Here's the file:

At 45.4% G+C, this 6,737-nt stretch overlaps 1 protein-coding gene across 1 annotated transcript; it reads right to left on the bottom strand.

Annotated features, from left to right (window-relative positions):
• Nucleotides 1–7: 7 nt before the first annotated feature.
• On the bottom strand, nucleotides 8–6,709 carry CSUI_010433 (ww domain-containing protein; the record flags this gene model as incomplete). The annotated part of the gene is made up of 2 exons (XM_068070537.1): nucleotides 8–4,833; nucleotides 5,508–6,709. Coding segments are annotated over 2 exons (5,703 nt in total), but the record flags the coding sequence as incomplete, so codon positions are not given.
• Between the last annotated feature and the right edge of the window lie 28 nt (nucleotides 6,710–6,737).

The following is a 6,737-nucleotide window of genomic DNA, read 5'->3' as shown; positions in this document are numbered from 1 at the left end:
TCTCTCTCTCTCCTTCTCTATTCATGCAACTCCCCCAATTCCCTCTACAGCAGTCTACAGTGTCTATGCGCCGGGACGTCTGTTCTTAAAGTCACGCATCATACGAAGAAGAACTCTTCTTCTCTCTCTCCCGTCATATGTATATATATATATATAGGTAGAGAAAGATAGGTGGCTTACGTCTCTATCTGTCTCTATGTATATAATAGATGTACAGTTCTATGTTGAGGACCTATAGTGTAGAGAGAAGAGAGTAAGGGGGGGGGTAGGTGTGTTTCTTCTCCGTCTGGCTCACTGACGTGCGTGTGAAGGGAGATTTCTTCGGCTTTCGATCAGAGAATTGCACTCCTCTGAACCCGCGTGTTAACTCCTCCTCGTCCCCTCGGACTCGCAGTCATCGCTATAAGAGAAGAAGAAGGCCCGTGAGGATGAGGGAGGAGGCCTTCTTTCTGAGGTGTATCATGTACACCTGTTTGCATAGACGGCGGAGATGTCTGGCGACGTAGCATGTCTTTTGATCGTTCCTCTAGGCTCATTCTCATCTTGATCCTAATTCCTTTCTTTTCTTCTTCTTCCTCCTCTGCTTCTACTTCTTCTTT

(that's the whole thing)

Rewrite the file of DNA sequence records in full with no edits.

At 45.4% G+C, this 6,737-nt stretch overlaps 1 protein-coding gene across 1 annotated transcript; it reads right to left on the bottom strand.

Annotated features, from left to right (window-relative positions):
• Nucleotides 1–7: 7 nt before the first annotated feature.
• On the bottom strand, nucleotides 8–6,709 carry CSUI_010433 (ww domain-containing protein; the record flags this gene model as incomplete). The annotated part of the gene is made up of 2 exons (XM_068070537.1): nucleotides 8–4,833; nucleotides 5,508–6,709. Coding segments are annotated over 2 exons (5,703 nt in total), but the record flags the coding sequence as incomplete, so codon positions are not given.
• Between the last annotated feature and the right edge of the window lie 28 nt (nucleotides 6,710–6,737).

The following is a 6,737-nucleotide window of genomic DNA, read 5'->3' as shown; positions in this document are numbered from 1 at the left end:
TCTCTCTCTCTCCTTCTCTATTCATGCAACTCCCCCAATTCCCTCTACAGCAGTCTACAGTGTCTATGCGCCGGGACGTCTGTTCTTAAAGTCACGCATCATACGAAGAAGAACTCTTCTTCTCTCTCTCCCGTCATATGTATATATATATATATAGGTAGAGAAAGATAGGTGGCTTACGTCTCTATCTGTCTCTATGTATATAATAGATGTACAGTTCTATGTTGAGGACCTATAGTGTAGAGAGAAGAGAGTAAGGGGGGGGGTAGGTGTGTTTCTTCTCCGTCTGGCTCACTGACGTGCGTGTGAAGGGAGATTTCTTCGGCTTTCGATCAGAGAATTGCACTCCTCTGAACCCGCGTGTTAACTCCTCCTCGTCCCCTCGGACTCGCAGTCATCGCTATAAGAGAAGAAGAAGGCCCGTGAGGATGAGGGAGGAGGCCTTCTTTCTGAGGTGTATCATGTACACCTGTTTGCATAGACGGCGGAGATGTCTGGCGACGTAGCATGTCTTTTGATCGTTCCTCTAGGCTCATTCTCATCTTGATCCTAATTCCTTTCTTTTCTTCTTCTTCCTCCTCTGCTTCTACTTCTTCTTT